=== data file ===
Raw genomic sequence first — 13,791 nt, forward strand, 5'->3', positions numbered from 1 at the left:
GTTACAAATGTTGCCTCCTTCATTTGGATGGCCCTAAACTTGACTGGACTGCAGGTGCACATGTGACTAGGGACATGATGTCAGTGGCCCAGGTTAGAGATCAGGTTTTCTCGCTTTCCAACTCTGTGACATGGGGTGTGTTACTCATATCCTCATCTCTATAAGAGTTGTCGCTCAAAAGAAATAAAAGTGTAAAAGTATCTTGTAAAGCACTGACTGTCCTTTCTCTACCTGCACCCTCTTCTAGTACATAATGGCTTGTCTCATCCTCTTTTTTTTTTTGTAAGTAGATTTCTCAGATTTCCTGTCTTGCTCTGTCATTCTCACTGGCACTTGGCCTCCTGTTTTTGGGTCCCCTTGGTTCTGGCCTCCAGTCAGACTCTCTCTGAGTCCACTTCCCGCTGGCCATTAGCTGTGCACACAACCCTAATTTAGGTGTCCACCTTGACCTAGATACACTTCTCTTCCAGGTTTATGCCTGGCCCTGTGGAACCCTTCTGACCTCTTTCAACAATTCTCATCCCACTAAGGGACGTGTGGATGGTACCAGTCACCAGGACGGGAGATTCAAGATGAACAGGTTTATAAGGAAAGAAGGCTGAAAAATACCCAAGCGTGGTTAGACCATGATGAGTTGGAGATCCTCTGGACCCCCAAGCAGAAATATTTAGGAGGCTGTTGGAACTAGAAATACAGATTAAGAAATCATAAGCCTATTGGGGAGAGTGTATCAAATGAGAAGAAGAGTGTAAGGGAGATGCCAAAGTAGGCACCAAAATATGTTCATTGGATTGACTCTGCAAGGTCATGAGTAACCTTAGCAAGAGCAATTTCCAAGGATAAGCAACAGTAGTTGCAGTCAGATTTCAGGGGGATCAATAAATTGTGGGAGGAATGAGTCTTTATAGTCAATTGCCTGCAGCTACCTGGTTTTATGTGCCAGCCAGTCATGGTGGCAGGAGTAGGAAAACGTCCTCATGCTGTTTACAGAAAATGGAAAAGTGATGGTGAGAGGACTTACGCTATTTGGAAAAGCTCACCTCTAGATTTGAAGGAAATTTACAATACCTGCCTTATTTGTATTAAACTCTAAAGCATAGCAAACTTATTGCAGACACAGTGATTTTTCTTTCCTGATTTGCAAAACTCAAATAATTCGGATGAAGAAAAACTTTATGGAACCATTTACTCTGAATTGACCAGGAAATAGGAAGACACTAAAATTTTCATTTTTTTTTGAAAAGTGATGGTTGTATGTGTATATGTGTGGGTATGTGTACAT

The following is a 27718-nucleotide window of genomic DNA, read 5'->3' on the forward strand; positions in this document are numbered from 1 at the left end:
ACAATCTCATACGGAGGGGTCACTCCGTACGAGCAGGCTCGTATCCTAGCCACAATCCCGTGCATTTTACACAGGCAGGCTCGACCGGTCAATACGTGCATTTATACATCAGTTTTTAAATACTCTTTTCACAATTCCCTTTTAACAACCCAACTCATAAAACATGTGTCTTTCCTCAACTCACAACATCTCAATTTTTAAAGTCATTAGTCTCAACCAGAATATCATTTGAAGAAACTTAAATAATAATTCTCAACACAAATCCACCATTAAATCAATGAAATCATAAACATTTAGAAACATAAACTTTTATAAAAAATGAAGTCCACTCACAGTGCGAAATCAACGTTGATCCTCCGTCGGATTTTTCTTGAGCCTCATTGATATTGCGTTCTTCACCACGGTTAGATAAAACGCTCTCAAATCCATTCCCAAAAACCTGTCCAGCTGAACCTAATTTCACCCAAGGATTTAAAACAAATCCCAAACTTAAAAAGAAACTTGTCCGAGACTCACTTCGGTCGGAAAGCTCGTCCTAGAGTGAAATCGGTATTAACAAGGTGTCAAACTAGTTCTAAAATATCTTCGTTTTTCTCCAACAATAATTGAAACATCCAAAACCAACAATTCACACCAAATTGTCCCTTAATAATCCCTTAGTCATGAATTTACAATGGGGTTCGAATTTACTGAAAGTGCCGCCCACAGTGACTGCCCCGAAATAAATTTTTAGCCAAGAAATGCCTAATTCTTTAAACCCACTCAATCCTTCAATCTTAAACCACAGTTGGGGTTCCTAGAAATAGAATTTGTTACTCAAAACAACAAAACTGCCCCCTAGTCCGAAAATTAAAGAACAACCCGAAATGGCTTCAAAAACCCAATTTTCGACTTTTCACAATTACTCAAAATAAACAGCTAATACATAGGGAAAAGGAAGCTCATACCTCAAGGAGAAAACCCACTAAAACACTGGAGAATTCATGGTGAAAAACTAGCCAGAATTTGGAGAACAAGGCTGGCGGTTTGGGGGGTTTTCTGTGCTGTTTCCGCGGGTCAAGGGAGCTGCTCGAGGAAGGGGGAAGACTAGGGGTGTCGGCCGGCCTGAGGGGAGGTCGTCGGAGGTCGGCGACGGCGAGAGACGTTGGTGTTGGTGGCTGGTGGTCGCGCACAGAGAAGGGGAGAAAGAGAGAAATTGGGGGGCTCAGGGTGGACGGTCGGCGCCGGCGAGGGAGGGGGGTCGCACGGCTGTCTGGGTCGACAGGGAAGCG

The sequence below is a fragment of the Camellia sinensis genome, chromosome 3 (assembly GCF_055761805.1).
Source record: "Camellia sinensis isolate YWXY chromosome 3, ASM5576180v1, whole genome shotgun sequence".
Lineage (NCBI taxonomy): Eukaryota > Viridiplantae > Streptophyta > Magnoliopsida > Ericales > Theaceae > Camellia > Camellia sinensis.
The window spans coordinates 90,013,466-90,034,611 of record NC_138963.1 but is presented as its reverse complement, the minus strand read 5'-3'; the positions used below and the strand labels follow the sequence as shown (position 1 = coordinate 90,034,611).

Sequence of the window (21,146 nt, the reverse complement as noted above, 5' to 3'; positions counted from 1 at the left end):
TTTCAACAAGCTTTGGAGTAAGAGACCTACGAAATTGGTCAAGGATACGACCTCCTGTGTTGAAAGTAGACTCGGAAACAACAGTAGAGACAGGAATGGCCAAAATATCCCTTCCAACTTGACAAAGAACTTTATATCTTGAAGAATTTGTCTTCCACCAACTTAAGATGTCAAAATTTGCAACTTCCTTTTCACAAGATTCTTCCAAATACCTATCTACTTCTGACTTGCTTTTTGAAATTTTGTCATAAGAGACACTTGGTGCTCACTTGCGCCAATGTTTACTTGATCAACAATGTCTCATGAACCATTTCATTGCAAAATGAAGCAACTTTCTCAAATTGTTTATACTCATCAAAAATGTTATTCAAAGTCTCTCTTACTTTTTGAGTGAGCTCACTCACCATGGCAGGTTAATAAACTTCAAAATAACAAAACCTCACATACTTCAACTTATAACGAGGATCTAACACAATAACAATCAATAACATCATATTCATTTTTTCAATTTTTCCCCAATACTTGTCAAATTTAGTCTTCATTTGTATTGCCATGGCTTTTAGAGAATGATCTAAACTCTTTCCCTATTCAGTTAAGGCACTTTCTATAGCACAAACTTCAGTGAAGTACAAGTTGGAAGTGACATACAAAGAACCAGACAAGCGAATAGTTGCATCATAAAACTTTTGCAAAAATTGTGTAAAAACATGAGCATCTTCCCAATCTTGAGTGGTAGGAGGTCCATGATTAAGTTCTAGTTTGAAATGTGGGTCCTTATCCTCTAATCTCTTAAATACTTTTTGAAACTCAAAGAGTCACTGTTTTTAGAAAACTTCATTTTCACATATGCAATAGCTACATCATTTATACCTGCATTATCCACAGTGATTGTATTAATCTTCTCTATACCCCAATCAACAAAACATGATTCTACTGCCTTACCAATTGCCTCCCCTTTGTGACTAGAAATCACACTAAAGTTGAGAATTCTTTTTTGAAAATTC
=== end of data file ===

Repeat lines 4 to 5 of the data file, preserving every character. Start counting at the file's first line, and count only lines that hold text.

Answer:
ACAATCTCATACGGAGGGGTCACTCCGTACGAGCAGGCTCGTATCCTAGCCACAATCCCGTGCATTTTACACAGGCAGGCTCGACCGGTCAATACGTGCATTTATACATCAGTTTTTAAATACTCTTTTCACAATTCCCTTTTAACAACCCAACTCATAAAACATGTGTCTTTCCTCAACTCACAACATCTCAATTTTTAAAGTCATTAGTCTCAACCAGAATATCATTTGAAGAAACTTAAATAATAATTCTCAACACAAATCCACCATTAAATCAATGAAATCATAAACATTTAGAAACATAAACTTTTATAAAAAATGAAGTCCACTCACAGTGCGAAATCAACGTTGATCCTCCGTCGGATTTTTCTTGAGCCTCATTGATATTGCGTTCTTCACCACGGTTAGATAAAACGCTCTCAAATCCATTCCCAAAAACCTGTCCAGCTGAACCTAATTTCACCCAAGGATTTAAAACAAATCCCAAACTTAAAAAGAAACTTGTCCGAGACTCACTTCGGTCGGAAAGCTCGTCCTAGAGTGAAATCGGTATTAACAAGGTGTCAAACTAGTTCTAAAATATCTTCGTTTTTCTCCAACAATAATTGAAACATCCAAAACCAACAATTCACACCAAATTGTCCCTTAATAATCCCTTAGTCATGAATTTACAATGGGGTTCGAATTTACTGAAAGTGCCGCCCACAGTGACTGCCCCGAAATAAATTTTTAGCCAAGAAATGCCTAATTCTTTAAACCCACTCAATCCTTCAATCTTAAACCACAGTTGGGGTTCCTAGAAATAGAATTTGTTACTCAAAACAACAAAACTGCCCCCTAGTCCGAAAATTAAAGAACAACCCGAAATGGCTTCAAAAACCCAATTTTCGACTTTTCACAATTACTCAAAATAAACAGCTAATACATAGGGAAAAGGAAGCTCATACCTCAAGGAGAAAACCCACTAAAACACTGGAGAATTCATGGTGAAAAACTAGCCAGAATTTGGAGAACAAGGCTGGCGGTTTGGGGGGTTTTCTGTGCTGTTTCCGCGGGTCAAGGGAGCTGCTCGAGGAAGGGGGAAGACTAGGGGTGTCGGCCGGCCTGAGGGGAGGTCGTCGGAGGTCGGCGACGGCGAGAGACGTTGGTGTTGGTGGCTGGTGGTCGCGCACAGAGAAGGGGAGAAAGAGAGAAATTGGGGGGCTCAGGGTGGACGGTCGGCGCCGGCGAGGGAGGGGGGTCGCACGGCTGTCTGGGTCGACAGGGAAGCG

The sequence below is a fragment of the Camellia sinensis genome, chromosome 3 (assembly GCF_055761805.1).